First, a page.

The papers today were vey light on news from Libya so my guess is the polling numbers are not going Obama’s way. A week ago the rebels were marching west toward Tripoli. Gaddafi’s troops were in retreat and under attack from US fighter bombers. Cruise missiles were destroying Libyan air defenses. But the tide turned last Monday when Gaddafi’s forces repulsed the rebels at Sirte and retook the oil ports of Ras Lanuf and Brega. Note: Brega currently is being contested by rebels but is still considered in government hands.
NATO has since taken operational command of combat operations and the US has announced it has withdrawn its attack aircraft and will restrict itself to only tanker, jamming and reconnaissance mission. NATO has said it will not arm the rebels and the President and Defense Secretary have publicly ruled out the use of ground forces.
So where does that leave the coalition? Not in very good shape. We backed a ragtag undisciplined group of rebels with no fighting experience and expected them to defeat a trained military. We expected a no fly zone to halt Gaddafi’s troops then stopped flying support missions ourselves. Neither battles nor wars are won by timid actions and this will unfortunately prove it.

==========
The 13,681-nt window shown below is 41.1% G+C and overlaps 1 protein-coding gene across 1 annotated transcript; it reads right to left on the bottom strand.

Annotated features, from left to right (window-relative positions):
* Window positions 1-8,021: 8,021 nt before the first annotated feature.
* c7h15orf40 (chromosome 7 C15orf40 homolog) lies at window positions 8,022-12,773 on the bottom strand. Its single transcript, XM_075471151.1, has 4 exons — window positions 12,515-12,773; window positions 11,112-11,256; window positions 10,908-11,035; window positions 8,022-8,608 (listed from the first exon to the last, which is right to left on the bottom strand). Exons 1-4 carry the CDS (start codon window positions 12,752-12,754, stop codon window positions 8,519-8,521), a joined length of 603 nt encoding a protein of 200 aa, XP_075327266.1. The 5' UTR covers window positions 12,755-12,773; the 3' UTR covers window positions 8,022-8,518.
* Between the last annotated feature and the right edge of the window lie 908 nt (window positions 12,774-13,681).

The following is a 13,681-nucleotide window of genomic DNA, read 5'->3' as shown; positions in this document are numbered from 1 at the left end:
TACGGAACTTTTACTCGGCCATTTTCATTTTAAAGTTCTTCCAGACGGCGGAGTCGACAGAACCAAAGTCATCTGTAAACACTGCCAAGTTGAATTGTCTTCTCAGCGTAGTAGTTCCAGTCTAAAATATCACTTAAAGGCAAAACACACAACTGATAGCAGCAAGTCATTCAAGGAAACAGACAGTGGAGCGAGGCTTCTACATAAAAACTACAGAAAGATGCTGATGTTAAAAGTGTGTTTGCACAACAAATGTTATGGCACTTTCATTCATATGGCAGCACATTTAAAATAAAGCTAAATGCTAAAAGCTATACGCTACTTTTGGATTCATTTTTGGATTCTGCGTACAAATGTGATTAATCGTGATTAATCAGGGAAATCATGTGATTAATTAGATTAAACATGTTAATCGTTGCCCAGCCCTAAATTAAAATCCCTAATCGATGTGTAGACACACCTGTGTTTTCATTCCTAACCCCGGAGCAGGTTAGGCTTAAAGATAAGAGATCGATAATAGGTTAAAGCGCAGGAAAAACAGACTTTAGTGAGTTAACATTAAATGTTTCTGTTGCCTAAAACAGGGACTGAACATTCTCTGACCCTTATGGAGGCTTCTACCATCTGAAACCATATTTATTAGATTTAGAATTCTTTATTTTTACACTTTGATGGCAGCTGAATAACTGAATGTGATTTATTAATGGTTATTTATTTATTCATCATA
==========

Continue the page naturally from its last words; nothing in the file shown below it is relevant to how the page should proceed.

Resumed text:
It will probably end up a stalemate, but with Gaddafi’s troops chipping away at the rebels in Benghazi. Likely they will simply drift away with Gaddafi and his family still in power. What the coalition never contemplated was the downside of not achieving victory.
Dictators, even benevolent ones, don’t take kindly to JDAMs landing in their sleeping quarters. It is likely Gaddafi is more than a little bit ticked at having his sleep disturbed followed by announcements from Washington, Paris and London that he must go. Will he retaliate? Of course he will. This is the Middle East.
The most vulnerable assets coalition countries have in Libya are its oil companies. They include -- US: ConocoPhillips, Marathon, Hess, Occidental and ExxonMobil, UK: BP and Anglo Dutch Shell and France: government owned TOTAL. Oil likely will continue to flow, but not under the ownership of the western oil companies. Likely substitutes to operate nationalized facilities are Chinese and Russians operators who are ever willing to take advantage of western missteps.
Lesson for the future: There is no substitute for victory.